Lucknow is the capital city of state of Uttar Pradesh. It is on the verge of a major metropolitan city of India and has always been known for its multi-culture and flourished as a cultural and artistic hub of North India.
Lucknow is still retaining the architecture of yores of British Empire. It was once the administrative and cultural hub of “Nawabs of Avadh (Oudh)”. Lucknow is popularly known as The City of Nawabs<. It is also known as the Golden City of the East, Shiraz-i-Hind and The Constantinople of India. City is characterized by courtly manners, beautiful gardens, poetry, music, and fine cuisine patronized by the Nawabs of city.
The ‘tehzib’ or mannerism is still prominent and a theme of great appreciation. This is a city that still speaks the language of “aap-janab” and the dictum of “pehle aap” is a part of everyday life for a true Lakhnawi. ‘Aadab’ the Lucknowi salutation has its own sophistication and style. Dress forms though have changed noticeably in the span of a century, yet the beauty and charisma of Chikan – the intricate and delicate hand embroidery, still rules the wardrobe.
For anyone with any interest in the art, history and culture of the Indian subcontinent, Lucknow is a must-visit. The sights, sounds, tastes and smells of each corner of Lucknow are an exclusive exposition of the evolution of not just a city, but a culture and a way of life.
Much has been and will continue to be written about this city and the zenith of its glorious past. A must-read is Abdul Halim Sharar’s Guzishta Lucknow or the English translation Lucknow: the Last Phase of an Oriental Culture. Another quirky piece on Lucknow’s History can be found in the Awadh Punch edited by Prof. Mushir Ul Hasan.
Some believe the city has lost most of its charm and is bursting at its seams like a mufassil town on steroids, while others continue to know with certitude that Lucknow lives forever in the heart of those that will never be able to call anywhere else “home”. I grew up in Lucknow and have never loved any city quite as much. Lucknow is aaram (rest), itmenaan (easy) and rehaish (the home that has nurtured me).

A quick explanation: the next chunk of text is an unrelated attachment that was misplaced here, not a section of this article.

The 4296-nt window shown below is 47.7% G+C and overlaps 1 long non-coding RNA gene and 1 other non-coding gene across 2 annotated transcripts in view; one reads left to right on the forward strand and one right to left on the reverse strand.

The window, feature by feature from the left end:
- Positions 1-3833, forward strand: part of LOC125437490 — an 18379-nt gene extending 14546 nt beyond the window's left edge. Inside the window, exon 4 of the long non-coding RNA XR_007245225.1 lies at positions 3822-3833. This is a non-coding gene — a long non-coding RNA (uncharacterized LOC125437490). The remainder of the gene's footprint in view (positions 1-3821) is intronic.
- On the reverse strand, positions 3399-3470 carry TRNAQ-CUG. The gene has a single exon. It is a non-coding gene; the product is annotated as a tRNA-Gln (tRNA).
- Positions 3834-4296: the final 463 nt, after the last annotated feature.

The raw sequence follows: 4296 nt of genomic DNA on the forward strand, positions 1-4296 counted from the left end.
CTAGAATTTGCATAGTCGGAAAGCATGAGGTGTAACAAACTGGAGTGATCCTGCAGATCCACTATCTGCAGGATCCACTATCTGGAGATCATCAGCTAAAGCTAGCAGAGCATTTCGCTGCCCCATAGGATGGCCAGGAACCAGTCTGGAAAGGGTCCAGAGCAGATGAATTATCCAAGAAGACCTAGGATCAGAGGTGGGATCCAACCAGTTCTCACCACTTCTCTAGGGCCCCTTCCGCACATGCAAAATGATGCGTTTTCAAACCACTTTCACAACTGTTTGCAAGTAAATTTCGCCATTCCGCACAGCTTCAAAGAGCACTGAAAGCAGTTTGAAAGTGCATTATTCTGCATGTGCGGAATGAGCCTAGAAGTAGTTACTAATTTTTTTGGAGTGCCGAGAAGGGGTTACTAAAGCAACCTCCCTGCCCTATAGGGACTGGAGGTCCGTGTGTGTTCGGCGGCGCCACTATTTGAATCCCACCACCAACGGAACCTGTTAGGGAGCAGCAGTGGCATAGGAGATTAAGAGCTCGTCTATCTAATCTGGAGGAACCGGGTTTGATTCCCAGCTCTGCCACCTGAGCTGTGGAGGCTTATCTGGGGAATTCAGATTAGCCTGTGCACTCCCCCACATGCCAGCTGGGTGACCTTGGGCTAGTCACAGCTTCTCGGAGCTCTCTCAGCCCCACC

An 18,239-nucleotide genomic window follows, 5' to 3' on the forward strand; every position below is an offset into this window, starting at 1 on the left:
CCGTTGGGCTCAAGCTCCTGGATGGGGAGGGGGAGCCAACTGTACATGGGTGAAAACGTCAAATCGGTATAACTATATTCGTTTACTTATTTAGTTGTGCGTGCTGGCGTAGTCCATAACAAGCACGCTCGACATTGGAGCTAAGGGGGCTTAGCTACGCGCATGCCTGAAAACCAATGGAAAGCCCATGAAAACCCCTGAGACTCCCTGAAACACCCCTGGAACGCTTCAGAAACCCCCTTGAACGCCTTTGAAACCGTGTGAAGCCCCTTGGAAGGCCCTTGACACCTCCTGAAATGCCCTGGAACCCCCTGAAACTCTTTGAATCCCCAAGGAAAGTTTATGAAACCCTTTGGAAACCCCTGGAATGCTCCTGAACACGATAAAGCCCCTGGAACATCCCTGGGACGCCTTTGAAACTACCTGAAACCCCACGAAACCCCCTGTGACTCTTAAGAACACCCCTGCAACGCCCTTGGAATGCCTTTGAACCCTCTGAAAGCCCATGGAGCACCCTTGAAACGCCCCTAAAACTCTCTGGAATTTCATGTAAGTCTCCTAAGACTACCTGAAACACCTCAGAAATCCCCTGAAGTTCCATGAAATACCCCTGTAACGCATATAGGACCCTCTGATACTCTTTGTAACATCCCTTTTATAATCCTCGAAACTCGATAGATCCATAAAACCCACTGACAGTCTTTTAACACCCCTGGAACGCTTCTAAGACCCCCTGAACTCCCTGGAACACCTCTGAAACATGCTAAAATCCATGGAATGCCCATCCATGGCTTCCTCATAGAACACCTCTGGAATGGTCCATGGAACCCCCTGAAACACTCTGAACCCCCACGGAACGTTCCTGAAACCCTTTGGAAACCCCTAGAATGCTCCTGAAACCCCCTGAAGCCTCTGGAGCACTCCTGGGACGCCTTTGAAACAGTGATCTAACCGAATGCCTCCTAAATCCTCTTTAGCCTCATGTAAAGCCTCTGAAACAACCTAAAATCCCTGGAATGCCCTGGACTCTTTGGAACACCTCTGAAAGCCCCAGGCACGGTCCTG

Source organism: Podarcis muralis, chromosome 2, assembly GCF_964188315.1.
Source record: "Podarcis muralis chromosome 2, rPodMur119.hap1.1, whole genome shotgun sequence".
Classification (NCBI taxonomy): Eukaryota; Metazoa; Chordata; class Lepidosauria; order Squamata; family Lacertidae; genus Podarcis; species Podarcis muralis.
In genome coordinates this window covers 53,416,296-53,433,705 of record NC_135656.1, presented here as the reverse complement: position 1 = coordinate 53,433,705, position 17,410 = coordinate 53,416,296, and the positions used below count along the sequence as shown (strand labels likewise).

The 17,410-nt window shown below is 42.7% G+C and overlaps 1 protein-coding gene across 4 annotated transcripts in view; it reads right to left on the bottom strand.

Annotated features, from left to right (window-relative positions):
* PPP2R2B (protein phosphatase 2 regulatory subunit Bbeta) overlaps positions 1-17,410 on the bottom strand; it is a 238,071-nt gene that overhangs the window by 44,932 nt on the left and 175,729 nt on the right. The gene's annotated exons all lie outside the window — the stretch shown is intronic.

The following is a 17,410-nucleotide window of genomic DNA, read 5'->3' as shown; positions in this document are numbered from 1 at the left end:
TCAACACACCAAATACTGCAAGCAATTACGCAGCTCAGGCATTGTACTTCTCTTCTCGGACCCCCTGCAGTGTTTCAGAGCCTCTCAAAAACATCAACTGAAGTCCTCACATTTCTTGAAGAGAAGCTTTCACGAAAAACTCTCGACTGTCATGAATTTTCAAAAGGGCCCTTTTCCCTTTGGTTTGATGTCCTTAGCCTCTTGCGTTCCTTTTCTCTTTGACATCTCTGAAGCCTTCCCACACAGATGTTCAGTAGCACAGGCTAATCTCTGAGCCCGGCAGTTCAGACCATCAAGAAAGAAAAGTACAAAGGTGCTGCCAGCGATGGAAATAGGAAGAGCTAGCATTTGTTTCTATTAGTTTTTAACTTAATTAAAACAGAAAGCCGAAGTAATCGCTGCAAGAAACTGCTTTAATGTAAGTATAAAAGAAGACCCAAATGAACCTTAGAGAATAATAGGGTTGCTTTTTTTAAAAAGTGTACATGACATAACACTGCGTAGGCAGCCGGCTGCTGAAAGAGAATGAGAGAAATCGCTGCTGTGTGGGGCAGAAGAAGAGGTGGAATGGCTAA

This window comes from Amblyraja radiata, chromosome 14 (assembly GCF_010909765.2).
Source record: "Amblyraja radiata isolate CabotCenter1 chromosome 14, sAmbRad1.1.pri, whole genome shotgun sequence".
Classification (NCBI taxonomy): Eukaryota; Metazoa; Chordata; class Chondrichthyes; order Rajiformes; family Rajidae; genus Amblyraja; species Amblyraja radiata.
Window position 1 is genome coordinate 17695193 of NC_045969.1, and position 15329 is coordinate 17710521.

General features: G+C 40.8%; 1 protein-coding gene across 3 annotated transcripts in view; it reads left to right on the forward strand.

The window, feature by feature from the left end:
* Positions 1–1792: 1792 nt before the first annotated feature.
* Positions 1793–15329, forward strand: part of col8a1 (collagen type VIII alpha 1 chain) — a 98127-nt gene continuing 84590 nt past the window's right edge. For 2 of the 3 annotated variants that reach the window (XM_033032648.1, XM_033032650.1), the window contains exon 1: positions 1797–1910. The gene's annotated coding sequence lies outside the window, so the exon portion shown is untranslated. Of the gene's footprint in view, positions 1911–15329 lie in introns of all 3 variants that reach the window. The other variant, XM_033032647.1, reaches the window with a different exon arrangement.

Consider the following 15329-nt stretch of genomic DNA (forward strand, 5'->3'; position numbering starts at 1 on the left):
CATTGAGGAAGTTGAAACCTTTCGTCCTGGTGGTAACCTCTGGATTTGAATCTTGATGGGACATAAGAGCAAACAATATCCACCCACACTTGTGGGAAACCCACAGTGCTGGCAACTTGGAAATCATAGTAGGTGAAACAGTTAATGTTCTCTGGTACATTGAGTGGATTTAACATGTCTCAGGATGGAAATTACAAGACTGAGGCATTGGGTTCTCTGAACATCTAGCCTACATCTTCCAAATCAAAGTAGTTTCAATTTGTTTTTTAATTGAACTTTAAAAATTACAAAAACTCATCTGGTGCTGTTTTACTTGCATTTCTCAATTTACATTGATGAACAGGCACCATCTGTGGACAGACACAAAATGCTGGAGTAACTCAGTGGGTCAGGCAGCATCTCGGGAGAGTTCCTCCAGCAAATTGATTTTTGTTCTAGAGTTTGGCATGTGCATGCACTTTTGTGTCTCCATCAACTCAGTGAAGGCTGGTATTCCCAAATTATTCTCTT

Lucknow, remains, in large parts still, one of those places where tehzeeb (culture) and tameez (grace) is a part of everyday life – the beauty of the language that the rickshawallah speaks, the swift twirls of a kathak performance, the perfection in each stitch of chikankari, the way the kebab melts onto the paratha or how the “malai gillori” transcends the barriers of the palate cleansing paan and subtly sweetened mithai
In Lucknow, culture is supreme – nafees.
Ideally take a train because the experience of getting down at the historic Charbagh Station can be gorgeous in itself. You could also fly into the Amausi airport, but it isn’t quite the same. Although the station can be really busy and crowded during the day.
And once your reach: Muskuraiyye ki aap Lucknow mein hain. (Smile because you have found yourself in the city of Lucknow).
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